Gilbert Ho FCPA earned a double degree in commerce and law from the University of Sydney, majoring in accounting and finance. After that, he took a summer job at PWC in Hong Kong, before accepting a traineeship at an international law firm in Hong Kong.
“After university, I was a blank sheet of paper,” he says.
“I basically took whatever opportunities I could get at the time, but I focused myself from the beginning on corporate finance and corporate law. My accounting and finance background helped a lot.”
Ho became a partner of international law firm Fried, Frank, Harris, Shriver & Jacobson LLP. From there, his focus on corporate and commercial finance and law saw him accept roles as chief investment officer, CEO, executive director and managing partner with various organisations, mostly in Hong Kong and Mainland China.
What drove his passion for the corporate world? “As a young lawyer, I always admired people who sat on the other side of the desk making commercial decisions,” Ho says. “I found a great connectivity between finance and everyday life, especially in Hong Kong, where finance is a key industry.”
The experience of the past few years has enabled Ho to put in place various processes and systems that strengthen the organisation as the business world emerges from the pandemic.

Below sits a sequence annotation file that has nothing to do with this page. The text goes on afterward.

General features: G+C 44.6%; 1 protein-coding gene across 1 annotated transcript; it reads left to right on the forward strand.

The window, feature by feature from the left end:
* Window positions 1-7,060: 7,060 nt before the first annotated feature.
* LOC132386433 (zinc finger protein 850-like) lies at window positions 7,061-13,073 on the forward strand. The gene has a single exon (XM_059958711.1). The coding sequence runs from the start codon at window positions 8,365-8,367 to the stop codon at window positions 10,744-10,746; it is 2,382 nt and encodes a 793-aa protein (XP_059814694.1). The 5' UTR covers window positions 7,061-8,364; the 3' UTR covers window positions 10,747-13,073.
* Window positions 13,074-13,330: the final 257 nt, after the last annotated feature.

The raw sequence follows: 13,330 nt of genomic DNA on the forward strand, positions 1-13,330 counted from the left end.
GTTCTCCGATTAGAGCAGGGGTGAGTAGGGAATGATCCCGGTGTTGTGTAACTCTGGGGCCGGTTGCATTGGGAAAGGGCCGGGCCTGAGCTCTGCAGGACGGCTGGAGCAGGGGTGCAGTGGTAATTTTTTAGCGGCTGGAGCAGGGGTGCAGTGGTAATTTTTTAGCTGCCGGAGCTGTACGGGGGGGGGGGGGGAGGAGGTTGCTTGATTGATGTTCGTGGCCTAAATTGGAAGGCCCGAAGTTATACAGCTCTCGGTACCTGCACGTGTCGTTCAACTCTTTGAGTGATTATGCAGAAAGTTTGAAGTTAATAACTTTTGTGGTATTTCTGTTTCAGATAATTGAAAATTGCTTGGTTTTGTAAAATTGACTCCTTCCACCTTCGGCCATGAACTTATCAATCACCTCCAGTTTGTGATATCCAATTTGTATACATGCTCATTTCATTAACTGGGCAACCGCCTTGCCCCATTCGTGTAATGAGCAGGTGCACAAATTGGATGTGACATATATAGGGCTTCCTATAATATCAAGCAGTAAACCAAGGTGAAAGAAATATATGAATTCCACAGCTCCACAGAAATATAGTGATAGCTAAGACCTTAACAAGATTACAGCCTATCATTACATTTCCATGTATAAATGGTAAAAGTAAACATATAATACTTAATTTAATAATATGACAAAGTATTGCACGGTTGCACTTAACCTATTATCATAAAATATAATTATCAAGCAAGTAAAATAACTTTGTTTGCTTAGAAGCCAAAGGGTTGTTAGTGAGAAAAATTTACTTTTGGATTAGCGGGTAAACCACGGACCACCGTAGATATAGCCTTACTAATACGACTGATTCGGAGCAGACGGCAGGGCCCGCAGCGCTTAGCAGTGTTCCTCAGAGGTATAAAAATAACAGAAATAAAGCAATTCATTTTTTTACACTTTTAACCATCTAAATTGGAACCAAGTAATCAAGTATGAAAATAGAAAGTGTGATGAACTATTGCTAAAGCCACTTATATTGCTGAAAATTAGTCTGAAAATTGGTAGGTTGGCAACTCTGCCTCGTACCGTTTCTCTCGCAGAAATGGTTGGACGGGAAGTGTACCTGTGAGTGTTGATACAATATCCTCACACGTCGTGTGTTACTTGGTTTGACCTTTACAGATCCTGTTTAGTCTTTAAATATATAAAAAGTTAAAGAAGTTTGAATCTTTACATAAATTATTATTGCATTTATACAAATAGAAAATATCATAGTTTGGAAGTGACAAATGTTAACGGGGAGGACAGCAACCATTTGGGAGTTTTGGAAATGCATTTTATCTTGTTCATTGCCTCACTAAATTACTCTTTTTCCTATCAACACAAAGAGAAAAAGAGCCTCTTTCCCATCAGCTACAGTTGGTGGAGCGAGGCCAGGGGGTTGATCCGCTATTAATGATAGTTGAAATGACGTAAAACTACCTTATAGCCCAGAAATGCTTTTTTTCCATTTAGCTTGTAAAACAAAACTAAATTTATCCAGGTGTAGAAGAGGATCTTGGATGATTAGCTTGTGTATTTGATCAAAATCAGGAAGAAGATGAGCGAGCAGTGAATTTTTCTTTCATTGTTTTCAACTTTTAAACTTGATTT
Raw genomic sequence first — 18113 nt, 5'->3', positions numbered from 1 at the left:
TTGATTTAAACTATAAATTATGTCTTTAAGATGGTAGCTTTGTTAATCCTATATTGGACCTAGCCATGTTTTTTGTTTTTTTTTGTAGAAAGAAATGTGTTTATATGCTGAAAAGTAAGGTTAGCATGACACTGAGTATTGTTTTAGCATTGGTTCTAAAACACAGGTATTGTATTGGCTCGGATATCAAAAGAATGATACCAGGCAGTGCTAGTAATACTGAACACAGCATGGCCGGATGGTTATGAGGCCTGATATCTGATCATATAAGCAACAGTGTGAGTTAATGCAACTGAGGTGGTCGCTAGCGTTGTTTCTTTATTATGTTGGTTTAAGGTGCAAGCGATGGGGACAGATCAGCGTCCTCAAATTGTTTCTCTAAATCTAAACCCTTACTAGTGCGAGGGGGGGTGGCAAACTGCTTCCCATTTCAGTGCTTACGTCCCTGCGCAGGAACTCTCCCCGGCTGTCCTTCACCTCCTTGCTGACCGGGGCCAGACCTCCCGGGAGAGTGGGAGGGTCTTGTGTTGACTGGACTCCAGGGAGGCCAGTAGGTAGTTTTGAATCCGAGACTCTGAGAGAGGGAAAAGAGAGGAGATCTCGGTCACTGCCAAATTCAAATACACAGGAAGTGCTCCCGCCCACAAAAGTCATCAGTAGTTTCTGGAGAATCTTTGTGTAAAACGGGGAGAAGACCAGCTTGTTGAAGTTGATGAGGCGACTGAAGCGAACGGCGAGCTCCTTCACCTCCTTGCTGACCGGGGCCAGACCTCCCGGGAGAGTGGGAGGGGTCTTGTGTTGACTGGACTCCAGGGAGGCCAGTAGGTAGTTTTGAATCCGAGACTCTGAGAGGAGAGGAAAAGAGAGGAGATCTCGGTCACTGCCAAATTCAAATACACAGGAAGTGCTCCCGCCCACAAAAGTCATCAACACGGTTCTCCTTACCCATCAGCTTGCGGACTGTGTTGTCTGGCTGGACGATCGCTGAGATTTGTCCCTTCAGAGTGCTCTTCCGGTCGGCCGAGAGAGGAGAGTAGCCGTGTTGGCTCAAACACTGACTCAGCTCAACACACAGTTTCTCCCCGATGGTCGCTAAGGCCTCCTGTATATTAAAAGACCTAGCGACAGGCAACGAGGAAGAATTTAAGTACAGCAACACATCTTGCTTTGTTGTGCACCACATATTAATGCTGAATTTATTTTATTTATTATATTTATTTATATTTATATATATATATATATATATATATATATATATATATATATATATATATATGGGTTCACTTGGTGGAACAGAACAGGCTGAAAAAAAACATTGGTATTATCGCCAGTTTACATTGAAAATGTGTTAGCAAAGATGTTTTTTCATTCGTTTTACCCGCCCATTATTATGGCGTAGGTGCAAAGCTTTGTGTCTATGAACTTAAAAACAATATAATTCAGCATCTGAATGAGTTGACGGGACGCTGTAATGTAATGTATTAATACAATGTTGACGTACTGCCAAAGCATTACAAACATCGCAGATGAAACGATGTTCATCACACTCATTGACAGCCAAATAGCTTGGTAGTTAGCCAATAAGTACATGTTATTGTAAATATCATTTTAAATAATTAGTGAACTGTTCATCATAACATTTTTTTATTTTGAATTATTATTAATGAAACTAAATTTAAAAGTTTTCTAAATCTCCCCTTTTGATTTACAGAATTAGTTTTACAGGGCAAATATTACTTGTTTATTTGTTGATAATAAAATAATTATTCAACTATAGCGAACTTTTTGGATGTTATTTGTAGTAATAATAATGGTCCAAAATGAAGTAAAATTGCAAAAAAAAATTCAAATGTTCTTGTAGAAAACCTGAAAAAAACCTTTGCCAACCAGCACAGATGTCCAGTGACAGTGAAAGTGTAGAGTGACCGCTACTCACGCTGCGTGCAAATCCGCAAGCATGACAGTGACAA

“We took the chance to look at our businesses to see where we could create synergies between units,” he says.
“Predictably, that has mostly been in the accounting, finance and HR functions. Overall, in terms of frontline people, a lot of the skills are not as transferrable because of the unique nature of each industry.”
Thinking outside the box helped make some more unusual connections, too. “When our company bought the life insurance business in 2019, it looked like it was very different from our other businesses,” says Ho.
“However, one question I ask is, ‘What is the most difficult part in growing the life insurance business?’ It’s getting new customers, and what we have with our group is a wealth of different customers. That’s where the synergy comes.
“I think today’s customers are very sophisticated. They have loyalty to a brand. Our ecosystem can help create loyalty for them, and they can come to us for our insurance service and for other services.”
Most important for this approach to be a success is organisational culture. “Culture is about speaking up,” he says.
“Even if you’re the most junior person, you can provide your ideas to the most senior, and they will be taken seriously.
“Culture drives this behaviour, as well as how we use this information from the frontline to drive our decisions. That’s one of the hardest things to get right, but it has never been more important.”